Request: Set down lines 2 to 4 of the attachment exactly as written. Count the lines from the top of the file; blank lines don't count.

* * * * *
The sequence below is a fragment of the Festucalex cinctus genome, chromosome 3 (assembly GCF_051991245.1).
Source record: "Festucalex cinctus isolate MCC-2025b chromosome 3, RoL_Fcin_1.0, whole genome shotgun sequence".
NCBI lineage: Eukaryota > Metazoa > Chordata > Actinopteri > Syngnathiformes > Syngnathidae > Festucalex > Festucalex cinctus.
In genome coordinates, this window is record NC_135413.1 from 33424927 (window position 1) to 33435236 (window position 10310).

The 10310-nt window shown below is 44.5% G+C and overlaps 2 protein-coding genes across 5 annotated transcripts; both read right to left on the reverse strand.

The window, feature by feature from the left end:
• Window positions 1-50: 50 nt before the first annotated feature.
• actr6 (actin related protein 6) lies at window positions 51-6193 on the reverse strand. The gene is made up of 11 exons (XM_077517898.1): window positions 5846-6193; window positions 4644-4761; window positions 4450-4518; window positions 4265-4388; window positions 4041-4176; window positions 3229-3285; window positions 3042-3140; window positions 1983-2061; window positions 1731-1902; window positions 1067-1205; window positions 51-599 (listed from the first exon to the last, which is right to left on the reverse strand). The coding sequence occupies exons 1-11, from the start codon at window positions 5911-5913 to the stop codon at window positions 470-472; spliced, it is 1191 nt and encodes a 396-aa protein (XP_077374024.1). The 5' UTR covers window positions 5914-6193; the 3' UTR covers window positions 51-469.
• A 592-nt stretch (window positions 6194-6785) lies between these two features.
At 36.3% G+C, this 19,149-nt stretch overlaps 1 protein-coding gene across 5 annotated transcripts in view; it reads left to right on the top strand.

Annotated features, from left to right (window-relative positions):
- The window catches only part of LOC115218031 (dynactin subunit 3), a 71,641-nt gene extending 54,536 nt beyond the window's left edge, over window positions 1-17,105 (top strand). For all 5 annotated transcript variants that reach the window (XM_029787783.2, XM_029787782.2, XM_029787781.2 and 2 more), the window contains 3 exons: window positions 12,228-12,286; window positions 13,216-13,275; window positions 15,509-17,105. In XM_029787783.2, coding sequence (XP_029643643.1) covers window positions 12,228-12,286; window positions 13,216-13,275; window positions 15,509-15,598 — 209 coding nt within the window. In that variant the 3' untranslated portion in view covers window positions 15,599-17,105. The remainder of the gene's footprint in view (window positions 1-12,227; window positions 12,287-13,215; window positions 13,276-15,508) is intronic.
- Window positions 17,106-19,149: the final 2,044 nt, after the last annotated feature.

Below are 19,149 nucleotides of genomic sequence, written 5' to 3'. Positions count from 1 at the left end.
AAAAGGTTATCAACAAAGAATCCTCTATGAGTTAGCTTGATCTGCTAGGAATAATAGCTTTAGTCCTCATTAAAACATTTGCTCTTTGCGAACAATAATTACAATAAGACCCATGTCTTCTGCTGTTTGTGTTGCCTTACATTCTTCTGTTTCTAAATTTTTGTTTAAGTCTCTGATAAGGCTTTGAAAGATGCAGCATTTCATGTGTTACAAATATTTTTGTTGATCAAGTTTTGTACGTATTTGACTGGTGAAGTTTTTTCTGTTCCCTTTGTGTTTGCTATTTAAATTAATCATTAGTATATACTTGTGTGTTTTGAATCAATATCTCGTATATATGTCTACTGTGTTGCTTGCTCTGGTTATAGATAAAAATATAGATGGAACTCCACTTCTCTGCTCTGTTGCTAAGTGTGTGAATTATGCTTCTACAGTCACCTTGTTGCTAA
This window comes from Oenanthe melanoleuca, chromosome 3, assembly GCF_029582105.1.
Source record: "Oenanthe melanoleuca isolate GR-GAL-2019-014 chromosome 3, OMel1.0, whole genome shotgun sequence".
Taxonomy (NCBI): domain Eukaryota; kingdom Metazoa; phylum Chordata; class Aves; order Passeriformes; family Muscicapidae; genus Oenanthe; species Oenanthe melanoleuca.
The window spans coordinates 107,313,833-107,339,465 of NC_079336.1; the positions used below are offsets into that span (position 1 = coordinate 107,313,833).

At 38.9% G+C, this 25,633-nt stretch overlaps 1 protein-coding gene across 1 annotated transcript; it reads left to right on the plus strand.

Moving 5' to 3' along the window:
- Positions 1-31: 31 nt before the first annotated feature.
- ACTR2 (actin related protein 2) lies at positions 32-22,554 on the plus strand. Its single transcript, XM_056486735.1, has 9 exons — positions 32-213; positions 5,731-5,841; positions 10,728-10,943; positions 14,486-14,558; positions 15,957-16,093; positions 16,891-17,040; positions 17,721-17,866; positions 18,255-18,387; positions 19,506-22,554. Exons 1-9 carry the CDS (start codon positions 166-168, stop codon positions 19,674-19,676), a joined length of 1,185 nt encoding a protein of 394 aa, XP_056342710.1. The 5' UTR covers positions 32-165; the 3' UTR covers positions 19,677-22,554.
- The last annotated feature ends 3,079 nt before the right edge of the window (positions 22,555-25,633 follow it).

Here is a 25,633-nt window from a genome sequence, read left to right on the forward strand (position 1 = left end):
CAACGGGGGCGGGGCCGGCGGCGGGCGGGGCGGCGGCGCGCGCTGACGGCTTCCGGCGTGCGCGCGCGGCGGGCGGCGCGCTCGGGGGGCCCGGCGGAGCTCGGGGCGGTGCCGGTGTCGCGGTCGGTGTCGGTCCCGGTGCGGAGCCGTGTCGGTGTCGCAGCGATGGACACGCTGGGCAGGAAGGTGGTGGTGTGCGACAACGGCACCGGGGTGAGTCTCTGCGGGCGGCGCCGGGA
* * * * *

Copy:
Source record: "Festucalex cinctus isolate MCC-2025b chromosome 3, RoL_Fcin_1.0, whole genome shotgun sequence".
NCBI lineage: Eukaryota > Metazoa > Chordata > Actinopteri > Syngnathiformes > Syngnathidae > Festucalex > Festucalex cinctus.
In genome coordinates, this window is record NC_135413.1 from 33424927 (window position 1) to 33435236 (window position 10310).